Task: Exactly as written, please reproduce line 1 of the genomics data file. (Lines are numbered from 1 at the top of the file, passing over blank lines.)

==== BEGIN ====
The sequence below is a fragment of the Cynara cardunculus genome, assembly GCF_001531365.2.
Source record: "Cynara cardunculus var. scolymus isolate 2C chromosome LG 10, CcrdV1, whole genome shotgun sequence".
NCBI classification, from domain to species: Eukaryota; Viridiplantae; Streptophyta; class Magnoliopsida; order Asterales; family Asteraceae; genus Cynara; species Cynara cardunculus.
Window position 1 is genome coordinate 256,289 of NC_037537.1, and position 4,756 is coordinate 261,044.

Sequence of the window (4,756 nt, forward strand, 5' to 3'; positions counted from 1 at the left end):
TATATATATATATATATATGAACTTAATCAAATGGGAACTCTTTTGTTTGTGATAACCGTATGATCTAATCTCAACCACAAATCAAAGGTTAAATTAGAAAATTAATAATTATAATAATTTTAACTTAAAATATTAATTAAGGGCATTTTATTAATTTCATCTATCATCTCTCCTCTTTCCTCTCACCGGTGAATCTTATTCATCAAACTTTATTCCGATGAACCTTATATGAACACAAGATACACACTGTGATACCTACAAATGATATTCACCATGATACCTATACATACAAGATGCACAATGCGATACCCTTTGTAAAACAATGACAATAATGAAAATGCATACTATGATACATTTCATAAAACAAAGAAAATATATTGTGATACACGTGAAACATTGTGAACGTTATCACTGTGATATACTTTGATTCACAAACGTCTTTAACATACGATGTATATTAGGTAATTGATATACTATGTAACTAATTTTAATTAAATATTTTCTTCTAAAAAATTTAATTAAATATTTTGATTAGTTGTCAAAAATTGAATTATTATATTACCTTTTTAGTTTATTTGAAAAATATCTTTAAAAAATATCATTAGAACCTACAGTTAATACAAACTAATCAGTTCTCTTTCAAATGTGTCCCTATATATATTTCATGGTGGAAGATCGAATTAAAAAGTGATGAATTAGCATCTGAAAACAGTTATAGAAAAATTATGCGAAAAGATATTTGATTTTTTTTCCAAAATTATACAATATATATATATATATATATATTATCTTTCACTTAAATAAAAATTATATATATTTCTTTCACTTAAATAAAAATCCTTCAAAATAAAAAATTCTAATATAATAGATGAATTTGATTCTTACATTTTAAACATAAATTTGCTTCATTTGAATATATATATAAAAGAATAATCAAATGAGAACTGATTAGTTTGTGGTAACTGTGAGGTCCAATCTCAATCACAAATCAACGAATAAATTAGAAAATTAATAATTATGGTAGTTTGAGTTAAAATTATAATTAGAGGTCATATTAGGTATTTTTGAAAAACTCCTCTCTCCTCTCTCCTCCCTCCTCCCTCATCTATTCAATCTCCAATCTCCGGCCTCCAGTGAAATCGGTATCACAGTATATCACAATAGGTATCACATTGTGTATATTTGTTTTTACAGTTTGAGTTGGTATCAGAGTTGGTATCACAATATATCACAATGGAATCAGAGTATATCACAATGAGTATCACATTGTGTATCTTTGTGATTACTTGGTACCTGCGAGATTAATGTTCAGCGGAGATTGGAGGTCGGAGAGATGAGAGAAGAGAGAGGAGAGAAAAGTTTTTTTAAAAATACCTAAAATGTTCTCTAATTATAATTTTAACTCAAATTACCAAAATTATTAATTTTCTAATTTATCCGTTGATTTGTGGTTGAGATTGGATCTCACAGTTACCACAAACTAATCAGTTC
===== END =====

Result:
The sequence below is a fragment of the Cynara cardunculus genome, assembly GCF_001531365.2.